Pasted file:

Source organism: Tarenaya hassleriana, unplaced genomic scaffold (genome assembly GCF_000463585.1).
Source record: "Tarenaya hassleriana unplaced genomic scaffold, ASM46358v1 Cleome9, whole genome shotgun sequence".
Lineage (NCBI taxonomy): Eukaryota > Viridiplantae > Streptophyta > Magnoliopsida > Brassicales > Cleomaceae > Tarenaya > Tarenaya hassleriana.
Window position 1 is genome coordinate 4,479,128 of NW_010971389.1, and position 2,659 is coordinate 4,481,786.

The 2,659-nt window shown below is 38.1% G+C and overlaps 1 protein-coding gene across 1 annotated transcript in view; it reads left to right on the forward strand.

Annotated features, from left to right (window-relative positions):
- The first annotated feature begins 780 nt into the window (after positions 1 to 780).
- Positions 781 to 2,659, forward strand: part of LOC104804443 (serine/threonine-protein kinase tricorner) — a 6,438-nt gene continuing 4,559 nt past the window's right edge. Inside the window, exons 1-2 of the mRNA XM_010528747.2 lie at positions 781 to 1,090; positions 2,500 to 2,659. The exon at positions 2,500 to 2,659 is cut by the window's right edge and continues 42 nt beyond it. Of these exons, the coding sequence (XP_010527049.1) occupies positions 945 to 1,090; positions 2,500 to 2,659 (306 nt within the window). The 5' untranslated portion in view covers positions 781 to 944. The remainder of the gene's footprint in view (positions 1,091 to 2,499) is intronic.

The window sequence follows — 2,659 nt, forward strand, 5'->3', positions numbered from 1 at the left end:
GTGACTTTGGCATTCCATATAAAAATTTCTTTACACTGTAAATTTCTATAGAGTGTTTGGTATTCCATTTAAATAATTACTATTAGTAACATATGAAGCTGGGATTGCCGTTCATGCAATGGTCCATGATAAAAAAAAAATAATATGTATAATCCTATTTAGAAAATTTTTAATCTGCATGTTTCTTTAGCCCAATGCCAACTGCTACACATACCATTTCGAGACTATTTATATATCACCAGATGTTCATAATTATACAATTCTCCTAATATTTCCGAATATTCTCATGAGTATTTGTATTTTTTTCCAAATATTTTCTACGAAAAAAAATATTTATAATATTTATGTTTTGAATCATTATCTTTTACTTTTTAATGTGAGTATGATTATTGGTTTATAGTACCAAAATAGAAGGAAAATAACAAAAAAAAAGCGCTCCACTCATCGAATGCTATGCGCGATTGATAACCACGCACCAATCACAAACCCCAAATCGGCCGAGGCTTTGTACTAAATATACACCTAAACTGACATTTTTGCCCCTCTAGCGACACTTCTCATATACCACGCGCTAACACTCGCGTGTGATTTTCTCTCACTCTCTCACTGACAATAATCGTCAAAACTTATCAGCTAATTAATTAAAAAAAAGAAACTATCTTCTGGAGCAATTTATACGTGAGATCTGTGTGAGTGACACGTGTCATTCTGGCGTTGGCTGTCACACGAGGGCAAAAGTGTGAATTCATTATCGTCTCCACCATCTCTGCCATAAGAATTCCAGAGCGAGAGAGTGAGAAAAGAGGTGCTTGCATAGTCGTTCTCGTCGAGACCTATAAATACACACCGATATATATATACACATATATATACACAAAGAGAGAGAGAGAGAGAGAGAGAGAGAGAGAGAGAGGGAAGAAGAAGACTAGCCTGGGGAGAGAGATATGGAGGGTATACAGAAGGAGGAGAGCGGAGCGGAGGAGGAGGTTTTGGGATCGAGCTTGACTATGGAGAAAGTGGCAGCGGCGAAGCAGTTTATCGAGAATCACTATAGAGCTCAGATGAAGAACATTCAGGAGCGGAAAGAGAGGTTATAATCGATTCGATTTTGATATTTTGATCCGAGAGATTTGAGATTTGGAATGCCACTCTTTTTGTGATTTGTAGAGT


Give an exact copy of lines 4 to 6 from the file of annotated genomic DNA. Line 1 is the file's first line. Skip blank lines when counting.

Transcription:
Window position 1 is genome coordinate 4,479,128 of NW_010971389.1, and position 2,659 is coordinate 4,481,786.

The 2,659-nt window shown below is 38.1% G+C and overlaps 1 protein-coding gene across 1 annotated transcript in view; it reads left to right on the forward strand.

Annotated features, from left to right (window-relative positions):